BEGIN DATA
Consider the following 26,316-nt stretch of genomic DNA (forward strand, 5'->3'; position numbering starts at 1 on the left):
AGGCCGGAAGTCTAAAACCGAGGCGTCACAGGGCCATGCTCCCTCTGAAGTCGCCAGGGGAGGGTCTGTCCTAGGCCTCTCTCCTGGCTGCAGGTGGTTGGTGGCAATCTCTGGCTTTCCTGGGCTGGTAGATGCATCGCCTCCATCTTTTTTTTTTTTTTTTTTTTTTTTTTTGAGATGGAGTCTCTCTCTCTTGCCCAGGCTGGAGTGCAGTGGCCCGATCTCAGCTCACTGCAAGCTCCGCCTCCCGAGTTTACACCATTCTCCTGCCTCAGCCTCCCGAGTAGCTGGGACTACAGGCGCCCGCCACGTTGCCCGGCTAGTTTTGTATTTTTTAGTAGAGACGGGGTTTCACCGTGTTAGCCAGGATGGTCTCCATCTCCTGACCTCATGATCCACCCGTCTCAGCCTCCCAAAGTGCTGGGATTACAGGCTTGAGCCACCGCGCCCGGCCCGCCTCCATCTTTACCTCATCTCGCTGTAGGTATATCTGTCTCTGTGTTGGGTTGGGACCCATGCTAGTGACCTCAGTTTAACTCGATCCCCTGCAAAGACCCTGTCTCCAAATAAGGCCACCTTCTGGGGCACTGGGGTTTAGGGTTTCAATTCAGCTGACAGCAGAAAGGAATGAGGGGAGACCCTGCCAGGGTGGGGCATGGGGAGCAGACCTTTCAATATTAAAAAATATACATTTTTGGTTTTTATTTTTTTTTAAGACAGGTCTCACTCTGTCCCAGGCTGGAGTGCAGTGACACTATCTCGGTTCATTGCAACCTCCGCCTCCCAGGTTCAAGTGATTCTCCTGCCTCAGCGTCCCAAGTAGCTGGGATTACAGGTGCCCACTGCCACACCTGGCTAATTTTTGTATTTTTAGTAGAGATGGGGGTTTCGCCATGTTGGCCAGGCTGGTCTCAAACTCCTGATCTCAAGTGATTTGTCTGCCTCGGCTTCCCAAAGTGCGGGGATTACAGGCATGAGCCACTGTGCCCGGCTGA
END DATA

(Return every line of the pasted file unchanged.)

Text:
Consider the following 26,316-nt stretch of genomic DNA (forward strand, 5'->3'; position numbering starts at 1 on the left):
AGGCCGGAAGTCTAAAACCGAGGCGTCACAGGGCCATGCTCCCTCTGAAGTCGCCAGGGGAGGGTCTGTCCTAGGCCTCTCTCCTGGCTGCAGGTGGTTGGTGGCAATCTCTGGCTTTCCTGGGCTGGTAGATGCATCGCCTCCATCTTTTTTTTTTTTTTTTTTTTTTTTTTTGAGATGGAGTCTCTCTCTCTTGCCCAGGCTGGAGTGCAGTGGCCCGATCTCAGCTCACTGCAAGCTCCGCCTCCCGAGTTTACACCATTCTCCTGCCTCAGCCTCCCGAGTAGCTGGGACTACAGGCGCCCGCCACGTTGCCCGGCTAGTTTTGTATTTTTTAGTAGAGACGGGGTTTCACCGTGTTAGCCAGGATGGTCTCCATCTCCTGACCTCATGATCCACCCGTCTCAGCCTCCCAAAGTGCTGGGATTACAGGCTTGAGCCACCGCGCCCGGCCCGCCTCCATCTTTACCTCATCTCGCTGTAGGTATATCTGTCTCTGTGTTGGGTTGGGACCCATGCTAGTGACCTCAGTTTAACTCGATCCCCTGCAAAGACCCTGTCTCCAAATAAGGCCACCTTCTGGGGCACTGGGGTTTAGGGTTTCAATTCAGCTGACAGCAGAAAGGAATGAGGGGAGACCCTGCCAGGGTGGGGCATGGGGAGCAGACCTTTCAATATTAAAAAATATACATTTTTGGTTTTTATTTTTTTTTAAGACAGGTCTCACTCTGTCCCAGGCTGGAGTGCAGTGACACTATCTCGGTTCATTGCAACCTCCGCCTCCCAGGTTCAAGTGATTCTCCTGCCTCAGCGTCCCAAGTAGCTGGGATTACAGGTGCCCACTGCCACACCTGGCTAATTTTTGTATTTTTAGTAGAGATGGGGGTTTCGCCATGTTGGCCAGGCTGGTCTCAAACTCCTGATCTCAAGTGATTTGTCTGCCTCGGCTTCCCAAAGTGCGGGGATTACAGGCATGAGCCACTGTGCCCGGCTGA